After a short time in the office of Edmond Picard in Brussels, Verhaeren abandoned the law in order to devote himself entirely to literature. He had already been a contributor to an ill-starred little paper, La Semaine, published by the undergraduates at Louvain, which was suppressed fifteen months after its foundation by the University authorities on account of its freedom of thought and expression.  10
  In 1883, Verhaeren published his first book, ‘Les Flamandes,’ brilliant, vivid poems of Flemish life, done with the realistic touch which Zola was just making the fashion among the younger generation of Belgian writers. The book met with much opposition from the conservatives, but was warmly defended by Lemonnier in ‘L’Europe.’ It was certainly an extraordinarily brilliant first book, but it represented only one side of Verhaeren’s nature. It was the other side, the gentle, mystical side, which was given prominence in the poet’s next book, ‘Les Moines,’ published in 1886. Before writing it, Verhaeren passed some time in the monastery of Forges near Chimay, in order to surround himself with the quiet atmosphere which the book demanded, and which it is possible he realized that he also needed.  11
  A period of wandering succeeded the publication of these books, during which Verhaeren went to France, Germany, Spain, and England. His mind was constantly at work upon the problems of existence, and so strenuous was the internal conflict that his health gave way for a time, and he suffered a severe nervous breakdown.  12
  During this illness, he lived in London, and some of his most interesting poems have London for their theme. The somber state of his mind at that period found expression in ‘Les Soirs,’ ‘Les Débâcles,’ and ‘Les Flambeaux Noirs’ published respectively in 1887, 1888, and 1890.  13
  In 1891, Verhaeren issued two volumes of poems: ‘Les Bords de la Route,’ which dates from the time of ‘Les Flamandes’ and ‘Les Moines,’ and ‘Apparus dans mes Chemins,’ which marks the beginning of a new epoch in his literary career, and leads the way to the books of his great period: ‘Les Campagnes Hallucinées,’ 1893; ‘Les Villages Illusoires,’ 1895; and ‘Les Villes Tentaculaires,’ 1895.  14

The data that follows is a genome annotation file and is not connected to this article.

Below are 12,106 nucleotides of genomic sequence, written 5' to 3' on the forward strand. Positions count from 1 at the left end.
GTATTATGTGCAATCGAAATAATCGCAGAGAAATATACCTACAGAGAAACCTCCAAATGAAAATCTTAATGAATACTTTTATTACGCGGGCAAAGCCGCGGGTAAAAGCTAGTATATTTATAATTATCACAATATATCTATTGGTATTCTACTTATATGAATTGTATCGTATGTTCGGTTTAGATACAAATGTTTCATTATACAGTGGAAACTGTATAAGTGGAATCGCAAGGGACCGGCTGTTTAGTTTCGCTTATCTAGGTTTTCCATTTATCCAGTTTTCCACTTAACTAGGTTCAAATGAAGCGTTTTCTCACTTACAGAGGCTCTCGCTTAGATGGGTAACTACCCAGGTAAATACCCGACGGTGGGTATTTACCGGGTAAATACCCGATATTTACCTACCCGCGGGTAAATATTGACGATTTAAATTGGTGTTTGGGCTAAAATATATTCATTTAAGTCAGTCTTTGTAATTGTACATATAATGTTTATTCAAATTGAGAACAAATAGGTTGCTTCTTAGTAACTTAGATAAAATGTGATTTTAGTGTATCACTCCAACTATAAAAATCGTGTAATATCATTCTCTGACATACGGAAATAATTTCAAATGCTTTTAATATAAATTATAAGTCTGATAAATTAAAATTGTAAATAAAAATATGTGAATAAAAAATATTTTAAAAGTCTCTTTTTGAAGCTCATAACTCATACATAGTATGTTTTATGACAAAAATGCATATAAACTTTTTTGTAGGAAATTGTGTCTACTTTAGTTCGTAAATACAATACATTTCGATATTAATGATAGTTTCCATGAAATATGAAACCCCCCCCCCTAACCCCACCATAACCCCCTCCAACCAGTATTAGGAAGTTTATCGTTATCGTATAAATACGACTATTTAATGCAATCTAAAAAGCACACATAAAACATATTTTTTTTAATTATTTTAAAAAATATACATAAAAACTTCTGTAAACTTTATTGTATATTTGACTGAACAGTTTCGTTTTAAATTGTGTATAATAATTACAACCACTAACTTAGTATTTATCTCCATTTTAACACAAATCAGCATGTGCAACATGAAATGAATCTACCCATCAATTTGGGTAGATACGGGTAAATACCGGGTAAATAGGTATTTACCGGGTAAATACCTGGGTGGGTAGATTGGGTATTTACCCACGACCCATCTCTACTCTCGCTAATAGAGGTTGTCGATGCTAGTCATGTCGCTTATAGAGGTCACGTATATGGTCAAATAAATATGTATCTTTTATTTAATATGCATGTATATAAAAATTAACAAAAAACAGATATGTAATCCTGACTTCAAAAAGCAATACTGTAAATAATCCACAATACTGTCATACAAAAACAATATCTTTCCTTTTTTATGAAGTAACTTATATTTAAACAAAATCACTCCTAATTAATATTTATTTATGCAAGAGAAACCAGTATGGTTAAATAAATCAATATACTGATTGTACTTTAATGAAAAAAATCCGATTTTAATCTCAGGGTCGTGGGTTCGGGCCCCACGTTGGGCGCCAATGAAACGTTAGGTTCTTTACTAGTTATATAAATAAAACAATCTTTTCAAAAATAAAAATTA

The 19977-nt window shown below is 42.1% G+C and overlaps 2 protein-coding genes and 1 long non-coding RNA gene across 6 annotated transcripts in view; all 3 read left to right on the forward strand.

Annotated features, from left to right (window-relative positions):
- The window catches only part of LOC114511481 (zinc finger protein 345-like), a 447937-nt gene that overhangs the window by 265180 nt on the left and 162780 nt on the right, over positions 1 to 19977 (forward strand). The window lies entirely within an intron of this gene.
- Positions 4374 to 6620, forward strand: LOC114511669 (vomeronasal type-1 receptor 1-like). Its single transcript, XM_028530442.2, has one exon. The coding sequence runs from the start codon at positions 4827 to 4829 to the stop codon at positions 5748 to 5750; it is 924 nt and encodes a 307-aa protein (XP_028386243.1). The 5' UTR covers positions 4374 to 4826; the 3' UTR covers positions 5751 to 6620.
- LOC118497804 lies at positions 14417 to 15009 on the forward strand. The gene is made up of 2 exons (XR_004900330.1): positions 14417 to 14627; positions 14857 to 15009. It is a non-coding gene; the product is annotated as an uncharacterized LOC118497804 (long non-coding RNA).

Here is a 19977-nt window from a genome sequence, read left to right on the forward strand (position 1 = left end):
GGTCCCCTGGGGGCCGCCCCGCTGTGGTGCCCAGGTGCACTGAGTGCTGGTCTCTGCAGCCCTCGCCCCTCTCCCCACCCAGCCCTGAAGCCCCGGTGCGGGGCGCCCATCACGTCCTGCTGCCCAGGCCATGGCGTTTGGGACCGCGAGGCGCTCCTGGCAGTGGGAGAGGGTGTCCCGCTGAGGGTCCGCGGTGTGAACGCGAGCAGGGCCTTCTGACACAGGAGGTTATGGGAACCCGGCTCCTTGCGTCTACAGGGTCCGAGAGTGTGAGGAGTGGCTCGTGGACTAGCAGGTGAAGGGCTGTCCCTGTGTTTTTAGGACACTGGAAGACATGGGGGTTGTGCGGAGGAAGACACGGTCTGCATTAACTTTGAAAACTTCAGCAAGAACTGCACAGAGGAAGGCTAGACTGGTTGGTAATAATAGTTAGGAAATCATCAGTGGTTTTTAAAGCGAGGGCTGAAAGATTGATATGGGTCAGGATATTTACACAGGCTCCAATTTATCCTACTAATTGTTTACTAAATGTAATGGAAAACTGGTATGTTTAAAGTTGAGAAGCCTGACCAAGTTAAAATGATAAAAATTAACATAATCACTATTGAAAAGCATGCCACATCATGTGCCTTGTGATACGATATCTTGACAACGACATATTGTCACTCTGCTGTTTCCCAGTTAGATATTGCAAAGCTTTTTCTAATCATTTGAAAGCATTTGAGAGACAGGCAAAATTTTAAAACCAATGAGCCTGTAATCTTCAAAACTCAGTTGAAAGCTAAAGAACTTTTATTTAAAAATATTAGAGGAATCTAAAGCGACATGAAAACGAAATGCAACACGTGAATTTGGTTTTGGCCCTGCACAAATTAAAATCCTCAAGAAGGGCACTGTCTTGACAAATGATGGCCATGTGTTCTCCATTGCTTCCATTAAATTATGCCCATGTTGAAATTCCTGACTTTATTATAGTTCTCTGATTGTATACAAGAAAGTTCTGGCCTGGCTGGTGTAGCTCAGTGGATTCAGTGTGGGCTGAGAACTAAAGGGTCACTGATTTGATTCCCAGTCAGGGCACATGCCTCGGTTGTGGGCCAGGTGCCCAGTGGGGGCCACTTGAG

On his return to Belgium, he threw himself enthusiastically into active life, and became a convert to the Socialistic doctrines then stirring the country. He seconded M. Vandevelde and others in starting a democratic movement, and was for some time a member of the Comité de la Maison du Peuple.  15
  Some time before 1896, Verhaeren married, and a volume of love-poems, ‘Les Heures Claires,’ was published in that year. This book is a series of three, which have appeared at long intervals, the second, ‘Les Heures d’Après-Midi,’ being issued in 1905, and the third, ‘Les Heures du Soir,’ in 1911.  16
  His life from this moment is almost without incident, except for many journeys and the constant writing and publishing of books. Emile Verhaeren was a most prolific writer. His fecundity and energy were enormous. He wrote twenty-six volumes of poems, seven volumes of prose, and four plays. There is not space here to enumerate all these volumes in detail. I can only touch upon those which are the most important. Of the poems, the books already mentioned contain his most characteristic work, but four volumes of poems under the general title, ‘Toute la Flandre,’ should be included in that estimate. They give not only charming and intimate pictures of his own boyhood, but are an epitome of Flemish life and custom. Unfortunately, as they were published by a Belgian firm, they are, at the time of writing, unprocurable. The other four volumes of poems issued before the war, ‘La Multiple Splendeur,’ ‘Les Visages de la Vie,’ ‘Les Rhythmes Souverains,’ and ‘Les Blés Mouvants,’ are more subjective and reflective in tone than his earlier books, although in ‘Les Blés Mouvants’ there is a return to the pictorial quality so marked in ‘Les Villages Illusoires’ and the other volumes of his middle period.  17